You can verify the integrity of an SSL certificate and private key pair with the OpenSSL utility and its command lines. 

The process consists of four steps:

  1. Verify that the private key has not been altered.
  2. Verify the modulus value matching with Private Key and SSL certificate pair
  3. Successfully perform encryption with the public key from certificate and decryption with the private key
  4. Confirm the integrity of the file, which is signed with the private key

Verify the private key integrity

Run the following command: openssl rsa -in [key-file.key] -check -noout

Here’s an example of a corrupt private key:

private key error

Other errors resulting from an altered/forged key are listed below:

  • RSA key error: p not prime
  • RSA key error: n does not equal p q
  • RSA key error: d e not congruent to 1
  • RSA key error: dmp1 not congruent to d
  • RSA key error: iqmp not inverse of q

If you encountered any of the above errors, your private key has been tampered with and may not work with your public key. Consider creating a new private key and requesting a replacement certificate.

Here’s an example of the private key which meets the integrity:

rsa key ok

Verify the modulus value matching with Private Key and SSL certificate pair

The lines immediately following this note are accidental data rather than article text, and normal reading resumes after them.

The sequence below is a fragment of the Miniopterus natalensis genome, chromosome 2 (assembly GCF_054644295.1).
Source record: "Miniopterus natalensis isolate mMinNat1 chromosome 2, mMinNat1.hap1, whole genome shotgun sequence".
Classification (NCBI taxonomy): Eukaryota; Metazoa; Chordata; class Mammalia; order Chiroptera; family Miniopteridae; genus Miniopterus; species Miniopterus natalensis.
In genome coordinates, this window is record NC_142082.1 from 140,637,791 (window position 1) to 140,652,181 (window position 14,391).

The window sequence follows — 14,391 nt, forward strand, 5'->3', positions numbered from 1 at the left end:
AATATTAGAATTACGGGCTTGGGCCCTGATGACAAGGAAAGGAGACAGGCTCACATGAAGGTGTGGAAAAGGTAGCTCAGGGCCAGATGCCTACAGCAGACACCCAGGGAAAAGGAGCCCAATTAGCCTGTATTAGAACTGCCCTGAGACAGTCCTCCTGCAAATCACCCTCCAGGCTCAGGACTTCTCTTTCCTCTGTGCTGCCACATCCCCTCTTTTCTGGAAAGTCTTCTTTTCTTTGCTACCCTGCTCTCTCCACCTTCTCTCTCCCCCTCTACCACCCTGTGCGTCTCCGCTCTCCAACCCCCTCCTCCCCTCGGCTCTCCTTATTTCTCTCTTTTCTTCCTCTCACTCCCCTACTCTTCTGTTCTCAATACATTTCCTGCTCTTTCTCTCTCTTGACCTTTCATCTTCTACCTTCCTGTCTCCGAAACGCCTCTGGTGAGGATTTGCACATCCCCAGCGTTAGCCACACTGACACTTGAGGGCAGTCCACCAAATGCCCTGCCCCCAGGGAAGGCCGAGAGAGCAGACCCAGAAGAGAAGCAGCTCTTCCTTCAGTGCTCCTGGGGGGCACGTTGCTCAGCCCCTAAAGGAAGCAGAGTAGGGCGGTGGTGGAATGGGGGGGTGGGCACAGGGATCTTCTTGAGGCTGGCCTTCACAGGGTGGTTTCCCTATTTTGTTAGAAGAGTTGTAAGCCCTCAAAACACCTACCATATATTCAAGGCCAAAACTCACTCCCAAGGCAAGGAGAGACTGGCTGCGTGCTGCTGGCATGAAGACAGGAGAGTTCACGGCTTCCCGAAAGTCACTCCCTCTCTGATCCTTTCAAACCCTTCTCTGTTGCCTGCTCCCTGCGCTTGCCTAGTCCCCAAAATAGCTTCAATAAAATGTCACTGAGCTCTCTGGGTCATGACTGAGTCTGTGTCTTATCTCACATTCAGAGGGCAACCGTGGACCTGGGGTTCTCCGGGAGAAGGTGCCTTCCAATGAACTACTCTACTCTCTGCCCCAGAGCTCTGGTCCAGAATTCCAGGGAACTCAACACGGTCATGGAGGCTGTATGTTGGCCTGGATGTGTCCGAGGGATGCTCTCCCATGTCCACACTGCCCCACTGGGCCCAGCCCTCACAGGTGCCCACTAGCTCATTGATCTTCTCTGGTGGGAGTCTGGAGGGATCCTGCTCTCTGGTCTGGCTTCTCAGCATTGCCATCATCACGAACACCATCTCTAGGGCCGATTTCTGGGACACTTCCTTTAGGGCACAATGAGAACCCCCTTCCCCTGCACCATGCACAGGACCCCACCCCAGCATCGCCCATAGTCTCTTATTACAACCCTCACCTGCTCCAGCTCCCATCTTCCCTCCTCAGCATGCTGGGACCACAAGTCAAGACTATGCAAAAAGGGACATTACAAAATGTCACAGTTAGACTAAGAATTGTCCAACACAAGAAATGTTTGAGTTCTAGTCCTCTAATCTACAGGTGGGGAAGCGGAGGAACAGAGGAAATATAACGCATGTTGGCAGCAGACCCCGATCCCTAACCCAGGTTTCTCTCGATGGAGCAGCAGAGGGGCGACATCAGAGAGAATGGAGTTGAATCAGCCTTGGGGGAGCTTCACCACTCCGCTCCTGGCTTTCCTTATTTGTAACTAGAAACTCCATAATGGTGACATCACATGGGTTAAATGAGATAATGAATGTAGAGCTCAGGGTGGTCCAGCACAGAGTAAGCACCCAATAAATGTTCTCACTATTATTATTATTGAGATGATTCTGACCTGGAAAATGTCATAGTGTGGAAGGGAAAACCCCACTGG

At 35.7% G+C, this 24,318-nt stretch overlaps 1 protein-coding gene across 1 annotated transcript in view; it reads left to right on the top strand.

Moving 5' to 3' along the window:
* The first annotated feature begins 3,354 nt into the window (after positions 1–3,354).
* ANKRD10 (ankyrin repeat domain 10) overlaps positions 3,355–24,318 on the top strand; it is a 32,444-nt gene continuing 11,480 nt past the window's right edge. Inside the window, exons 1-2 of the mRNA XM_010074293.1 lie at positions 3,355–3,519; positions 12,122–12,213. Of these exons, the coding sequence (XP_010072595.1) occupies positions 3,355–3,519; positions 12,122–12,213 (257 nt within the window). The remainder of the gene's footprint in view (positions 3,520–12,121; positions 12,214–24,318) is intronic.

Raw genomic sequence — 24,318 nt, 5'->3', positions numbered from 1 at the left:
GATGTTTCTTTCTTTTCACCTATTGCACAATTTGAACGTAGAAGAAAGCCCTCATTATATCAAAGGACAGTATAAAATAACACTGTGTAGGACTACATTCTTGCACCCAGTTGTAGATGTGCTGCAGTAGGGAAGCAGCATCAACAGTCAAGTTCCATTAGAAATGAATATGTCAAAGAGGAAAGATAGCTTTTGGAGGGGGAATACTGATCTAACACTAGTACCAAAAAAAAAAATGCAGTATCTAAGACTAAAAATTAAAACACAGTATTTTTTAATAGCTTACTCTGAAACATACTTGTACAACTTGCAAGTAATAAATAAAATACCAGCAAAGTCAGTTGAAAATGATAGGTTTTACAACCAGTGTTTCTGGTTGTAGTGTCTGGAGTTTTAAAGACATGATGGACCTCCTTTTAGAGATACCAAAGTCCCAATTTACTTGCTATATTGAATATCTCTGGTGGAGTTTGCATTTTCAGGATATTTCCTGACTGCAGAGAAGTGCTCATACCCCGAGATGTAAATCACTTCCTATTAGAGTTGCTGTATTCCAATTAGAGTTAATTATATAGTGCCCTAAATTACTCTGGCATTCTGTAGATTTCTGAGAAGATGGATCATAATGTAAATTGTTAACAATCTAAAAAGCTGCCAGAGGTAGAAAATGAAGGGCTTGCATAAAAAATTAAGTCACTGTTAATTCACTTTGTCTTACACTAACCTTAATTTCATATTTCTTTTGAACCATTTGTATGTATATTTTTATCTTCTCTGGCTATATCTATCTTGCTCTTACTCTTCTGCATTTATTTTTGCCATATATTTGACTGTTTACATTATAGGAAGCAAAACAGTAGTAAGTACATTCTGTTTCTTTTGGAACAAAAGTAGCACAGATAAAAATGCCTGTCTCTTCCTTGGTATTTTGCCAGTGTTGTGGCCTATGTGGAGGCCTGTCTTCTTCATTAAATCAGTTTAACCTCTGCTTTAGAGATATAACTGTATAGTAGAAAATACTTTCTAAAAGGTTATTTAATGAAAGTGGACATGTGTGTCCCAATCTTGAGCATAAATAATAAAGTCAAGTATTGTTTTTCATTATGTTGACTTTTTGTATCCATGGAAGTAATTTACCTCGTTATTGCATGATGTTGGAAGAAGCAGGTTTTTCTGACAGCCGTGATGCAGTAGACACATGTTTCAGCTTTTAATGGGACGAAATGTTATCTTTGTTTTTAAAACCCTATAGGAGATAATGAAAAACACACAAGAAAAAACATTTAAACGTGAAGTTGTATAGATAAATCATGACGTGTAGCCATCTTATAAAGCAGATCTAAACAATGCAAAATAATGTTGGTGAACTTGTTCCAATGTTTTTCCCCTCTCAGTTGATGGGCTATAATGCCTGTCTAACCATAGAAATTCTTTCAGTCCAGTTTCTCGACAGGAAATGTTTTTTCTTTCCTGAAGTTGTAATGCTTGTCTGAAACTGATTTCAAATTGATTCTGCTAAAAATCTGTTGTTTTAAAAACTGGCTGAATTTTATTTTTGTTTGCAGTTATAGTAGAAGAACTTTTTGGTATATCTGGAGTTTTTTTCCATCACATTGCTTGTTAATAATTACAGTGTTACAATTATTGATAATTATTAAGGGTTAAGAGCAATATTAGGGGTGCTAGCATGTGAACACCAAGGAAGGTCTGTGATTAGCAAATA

Note: The modulus of the private key and certificate must match exactly.

To view the certificate Modulus run the command:

openssl x509 -noout -modulus -in [certificate-file.cer]

To view the private key Modulus run the command:

openssl rsa -noout -modulus -in [key-file.key]

Encrypt with the public key from and decrypt with the private key

1. Get the public key from certificate:

openssl x509 -in [certificate-file.cer] -noout -pubkey > certificatefile.pub.cer

2. Encrypt test.txt file content using public key

Create a new file called test.txt file (you can use Notepad)  with the content “message test”. Perform the following command to create an encrypted message to cipher.txt file.

openssl rsautl -encrypt -in test.txt -pubin -inkey certificatefile.pub.cer -out cipher.txt

3. Decrypt from cipher.txt using the private key
Perform the following command to decrypt cipher.txt content.

openssl rsautl -decrypt -in cipher.txt -inkey [key-file.key]

Ensure that you can decrypt your cipher.txt file content to your terminal. The output from the terminal must match the content on the test.txt file.

If the content does not match, the private key has been tampered with and may not work with your public key. Consider creating a new private key and requesting a replacement certificate. Here’s an example of a decrypted message:

message test

4. Confirm the file integrity signed with the private key

Run the following command to sign the test.sig and test.txt file with your private key:

openssl dgst -sha256 -sign [key-file.key] -out test.sig test.txt

Now, verify the signed files with your public key extracted from step 1.

openssl dgst -sha256 -verify certificatefile.pub.cer -signature test.sig test.txt

Make sure that the output from the terminal is exactly like in the example below:

verified ok
If your private key is tampered with, you will receive the following message:

verification failure
In this case, you should create a new private key and request a replacement certificate.

Source: Digicert’s Knowledge Base